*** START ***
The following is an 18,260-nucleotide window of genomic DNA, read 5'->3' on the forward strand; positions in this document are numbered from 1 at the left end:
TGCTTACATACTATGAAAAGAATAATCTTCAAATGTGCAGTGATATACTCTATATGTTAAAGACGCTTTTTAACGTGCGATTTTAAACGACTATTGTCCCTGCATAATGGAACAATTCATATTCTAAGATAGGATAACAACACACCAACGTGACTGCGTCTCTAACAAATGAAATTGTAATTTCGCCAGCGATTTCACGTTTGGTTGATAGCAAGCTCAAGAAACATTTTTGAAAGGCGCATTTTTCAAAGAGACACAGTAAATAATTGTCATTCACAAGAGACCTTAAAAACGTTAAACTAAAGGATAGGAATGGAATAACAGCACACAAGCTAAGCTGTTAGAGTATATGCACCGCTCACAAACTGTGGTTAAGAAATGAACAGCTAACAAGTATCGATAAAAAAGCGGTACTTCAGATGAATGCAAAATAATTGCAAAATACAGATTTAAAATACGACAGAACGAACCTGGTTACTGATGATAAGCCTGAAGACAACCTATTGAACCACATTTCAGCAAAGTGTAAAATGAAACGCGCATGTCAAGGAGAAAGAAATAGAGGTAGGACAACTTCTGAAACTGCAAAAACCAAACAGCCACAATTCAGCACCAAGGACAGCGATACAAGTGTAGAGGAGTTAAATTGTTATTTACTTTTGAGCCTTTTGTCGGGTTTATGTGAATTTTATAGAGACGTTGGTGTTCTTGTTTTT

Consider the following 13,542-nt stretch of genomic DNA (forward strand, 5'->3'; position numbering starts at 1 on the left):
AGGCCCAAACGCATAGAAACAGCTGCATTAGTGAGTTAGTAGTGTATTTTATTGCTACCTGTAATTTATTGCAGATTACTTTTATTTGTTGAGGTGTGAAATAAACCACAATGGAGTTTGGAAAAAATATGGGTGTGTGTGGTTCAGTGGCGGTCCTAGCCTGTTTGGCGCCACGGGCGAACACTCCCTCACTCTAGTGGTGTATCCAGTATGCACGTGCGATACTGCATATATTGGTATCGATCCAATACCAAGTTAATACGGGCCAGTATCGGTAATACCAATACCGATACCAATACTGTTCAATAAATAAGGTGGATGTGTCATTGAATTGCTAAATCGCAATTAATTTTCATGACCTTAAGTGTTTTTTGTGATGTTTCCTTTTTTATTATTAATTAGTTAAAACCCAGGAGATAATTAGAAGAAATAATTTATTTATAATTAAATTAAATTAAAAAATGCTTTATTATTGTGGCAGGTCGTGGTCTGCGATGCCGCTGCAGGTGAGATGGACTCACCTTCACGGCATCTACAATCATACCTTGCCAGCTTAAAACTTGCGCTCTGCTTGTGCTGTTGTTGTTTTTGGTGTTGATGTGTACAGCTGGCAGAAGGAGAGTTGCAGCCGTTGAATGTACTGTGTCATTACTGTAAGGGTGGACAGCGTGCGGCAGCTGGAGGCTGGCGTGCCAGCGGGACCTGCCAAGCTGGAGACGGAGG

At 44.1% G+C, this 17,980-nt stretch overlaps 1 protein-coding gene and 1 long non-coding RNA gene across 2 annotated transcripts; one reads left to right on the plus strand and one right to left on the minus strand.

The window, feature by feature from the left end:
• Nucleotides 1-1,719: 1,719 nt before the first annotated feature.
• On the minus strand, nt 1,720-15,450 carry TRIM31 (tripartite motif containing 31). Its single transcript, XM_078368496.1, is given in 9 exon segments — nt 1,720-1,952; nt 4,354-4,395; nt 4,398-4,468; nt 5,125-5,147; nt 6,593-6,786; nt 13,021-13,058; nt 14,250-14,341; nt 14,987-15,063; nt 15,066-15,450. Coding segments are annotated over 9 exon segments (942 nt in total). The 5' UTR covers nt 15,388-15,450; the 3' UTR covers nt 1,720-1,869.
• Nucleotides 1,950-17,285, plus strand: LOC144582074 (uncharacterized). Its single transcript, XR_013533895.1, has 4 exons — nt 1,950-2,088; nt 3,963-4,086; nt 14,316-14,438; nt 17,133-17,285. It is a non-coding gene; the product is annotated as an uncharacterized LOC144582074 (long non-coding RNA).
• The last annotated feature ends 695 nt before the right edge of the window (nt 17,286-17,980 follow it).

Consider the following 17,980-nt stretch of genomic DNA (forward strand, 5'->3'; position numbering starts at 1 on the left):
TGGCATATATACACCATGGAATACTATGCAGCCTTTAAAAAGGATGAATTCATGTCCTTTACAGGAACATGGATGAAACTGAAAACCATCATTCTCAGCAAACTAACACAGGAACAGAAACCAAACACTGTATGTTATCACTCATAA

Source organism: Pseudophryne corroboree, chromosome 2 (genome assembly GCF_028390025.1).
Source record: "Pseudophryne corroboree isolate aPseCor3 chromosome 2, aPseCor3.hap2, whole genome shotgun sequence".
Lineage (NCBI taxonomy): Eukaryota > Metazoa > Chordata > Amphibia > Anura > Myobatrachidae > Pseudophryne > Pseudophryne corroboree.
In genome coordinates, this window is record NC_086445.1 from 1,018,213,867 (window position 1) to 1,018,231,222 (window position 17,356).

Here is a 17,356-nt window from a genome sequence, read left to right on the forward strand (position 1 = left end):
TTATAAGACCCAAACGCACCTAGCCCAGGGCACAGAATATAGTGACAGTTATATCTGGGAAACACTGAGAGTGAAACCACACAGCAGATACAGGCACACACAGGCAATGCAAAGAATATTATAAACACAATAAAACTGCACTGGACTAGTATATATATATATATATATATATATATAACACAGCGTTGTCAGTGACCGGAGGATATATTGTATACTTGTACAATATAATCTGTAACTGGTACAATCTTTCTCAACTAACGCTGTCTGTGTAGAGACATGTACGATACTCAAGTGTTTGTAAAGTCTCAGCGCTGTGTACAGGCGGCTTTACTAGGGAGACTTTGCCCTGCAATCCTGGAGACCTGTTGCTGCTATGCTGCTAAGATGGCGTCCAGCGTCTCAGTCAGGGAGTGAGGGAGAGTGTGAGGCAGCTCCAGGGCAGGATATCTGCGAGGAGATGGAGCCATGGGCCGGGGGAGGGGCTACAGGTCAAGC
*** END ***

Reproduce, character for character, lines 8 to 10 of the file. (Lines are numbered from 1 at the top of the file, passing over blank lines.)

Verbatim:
• On the minus strand, nt 1,720-15,450 carry TRIM31 (tripartite motif containing 31). Its single transcript, XM_078368496.1, is given in 9 exon segments — nt 1,720-1,952; nt 4,354-4,395; nt 4,398-4,468; nt 5,125-5,147; nt 6,593-6,786; nt 13,021-13,058; nt 14,250-14,341; nt 14,987-15,063; nt 15,066-15,450. Coding segments are annotated over 9 exon segments (942 nt in total). The 5' UTR covers nt 15,388-15,450; the 3' UTR covers nt 1,720-1,869.
• Nucleotides 1,950-17,285, plus strand: LOC144582074 (uncharacterized). Its single transcript, XR_013533895.1, has 4 exons — nt 1,950-2,088; nt 3,963-4,086; nt 14,316-14,438; nt 17,133-17,285. It is a non-coding gene; the product is annotated as an uncharacterized LOC144582074 (long non-coding RNA).
• The last annotated feature ends 695 nt before the right edge of the window (nt 17,286-17,980 follow it).